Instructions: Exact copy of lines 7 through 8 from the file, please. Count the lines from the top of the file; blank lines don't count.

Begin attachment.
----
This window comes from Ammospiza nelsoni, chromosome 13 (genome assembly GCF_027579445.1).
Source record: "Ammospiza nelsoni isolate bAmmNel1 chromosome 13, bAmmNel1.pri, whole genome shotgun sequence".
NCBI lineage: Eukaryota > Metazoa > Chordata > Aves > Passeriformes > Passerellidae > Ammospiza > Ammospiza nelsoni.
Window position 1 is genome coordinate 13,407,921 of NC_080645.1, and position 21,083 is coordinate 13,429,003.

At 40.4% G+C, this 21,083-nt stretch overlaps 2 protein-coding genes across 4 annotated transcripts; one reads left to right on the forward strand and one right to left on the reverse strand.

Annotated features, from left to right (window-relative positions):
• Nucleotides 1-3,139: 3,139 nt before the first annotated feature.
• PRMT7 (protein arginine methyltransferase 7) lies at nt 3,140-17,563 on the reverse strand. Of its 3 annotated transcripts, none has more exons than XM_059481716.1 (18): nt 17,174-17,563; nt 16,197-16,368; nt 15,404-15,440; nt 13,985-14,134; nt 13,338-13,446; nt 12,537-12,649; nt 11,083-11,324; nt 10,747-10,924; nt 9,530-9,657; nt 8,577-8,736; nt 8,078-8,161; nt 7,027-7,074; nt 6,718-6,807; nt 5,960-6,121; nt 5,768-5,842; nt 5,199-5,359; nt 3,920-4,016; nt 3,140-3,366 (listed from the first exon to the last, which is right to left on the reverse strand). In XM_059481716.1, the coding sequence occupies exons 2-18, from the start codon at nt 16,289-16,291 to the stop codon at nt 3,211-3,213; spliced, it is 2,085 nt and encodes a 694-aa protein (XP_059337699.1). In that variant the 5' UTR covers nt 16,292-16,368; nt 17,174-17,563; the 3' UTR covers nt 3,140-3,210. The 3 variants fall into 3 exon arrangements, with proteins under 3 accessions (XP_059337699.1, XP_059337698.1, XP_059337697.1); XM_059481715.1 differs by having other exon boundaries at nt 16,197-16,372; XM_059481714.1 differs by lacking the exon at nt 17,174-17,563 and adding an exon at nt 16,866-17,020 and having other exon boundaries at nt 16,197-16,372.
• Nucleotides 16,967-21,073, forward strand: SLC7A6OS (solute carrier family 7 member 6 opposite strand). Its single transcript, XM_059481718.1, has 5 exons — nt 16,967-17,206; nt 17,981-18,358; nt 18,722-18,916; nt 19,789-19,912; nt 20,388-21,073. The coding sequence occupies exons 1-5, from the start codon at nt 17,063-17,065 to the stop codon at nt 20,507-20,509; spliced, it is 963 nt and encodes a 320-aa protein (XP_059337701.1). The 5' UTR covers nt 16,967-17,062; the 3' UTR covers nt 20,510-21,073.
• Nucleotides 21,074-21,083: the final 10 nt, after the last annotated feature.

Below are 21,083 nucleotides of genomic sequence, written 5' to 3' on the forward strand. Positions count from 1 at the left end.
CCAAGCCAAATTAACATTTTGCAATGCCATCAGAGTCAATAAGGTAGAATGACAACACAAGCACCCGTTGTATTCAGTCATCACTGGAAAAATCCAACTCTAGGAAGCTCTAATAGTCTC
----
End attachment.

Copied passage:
• Nucleotides 1-3,139: 3,139 nt before the first annotated feature.
• PRMT7 (protein arginine methyltransferase 7) lies at nt 3,140-17,563 on the reverse strand. Of its 3 annotated transcripts, none has more exons than XM_059481716.1 (18): nt 17,174-17,563; nt 16,197-16,368; nt 15,404-15,440; nt 13,985-14,134; nt 13,338-13,446; nt 12,537-12,649; nt 11,083-11,324; nt 10,747-10,924; nt 9,530-9,657; nt 8,577-8,736; nt 8,078-8,161; nt 7,027-7,074; nt 6,718-6,807; nt 5,960-6,121; nt 5,768-5,842; nt 5,199-5,359; nt 3,920-4,016; nt 3,140-3,366 (listed from the first exon to the last, which is right to left on the reverse strand). In XM_059481716.1, the coding sequence occupies exons 2-18, from the start codon at nt 16,289-16,291 to the stop codon at nt 3,211-3,213; spliced, it is 2,085 nt and encodes a 694-aa protein (XP_059337699.1). In that variant the 5' UTR covers nt 16,292-16,368; nt 17,174-17,563; the 3' UTR covers nt 3,140-3,210. The 3 variants fall into 3 exon arrangements, with proteins under 3 accessions (XP_059337699.1, XP_059337698.1, XP_059337697.1); XM_059481715.1 differs by having other exon boundaries at nt 16,197-16,372; XM_059481714.1 differs by lacking the exon at nt 17,174-17,563 and adding an exon at nt 16,866-17,020 and having other exon boundaries at nt 16,197-16,372.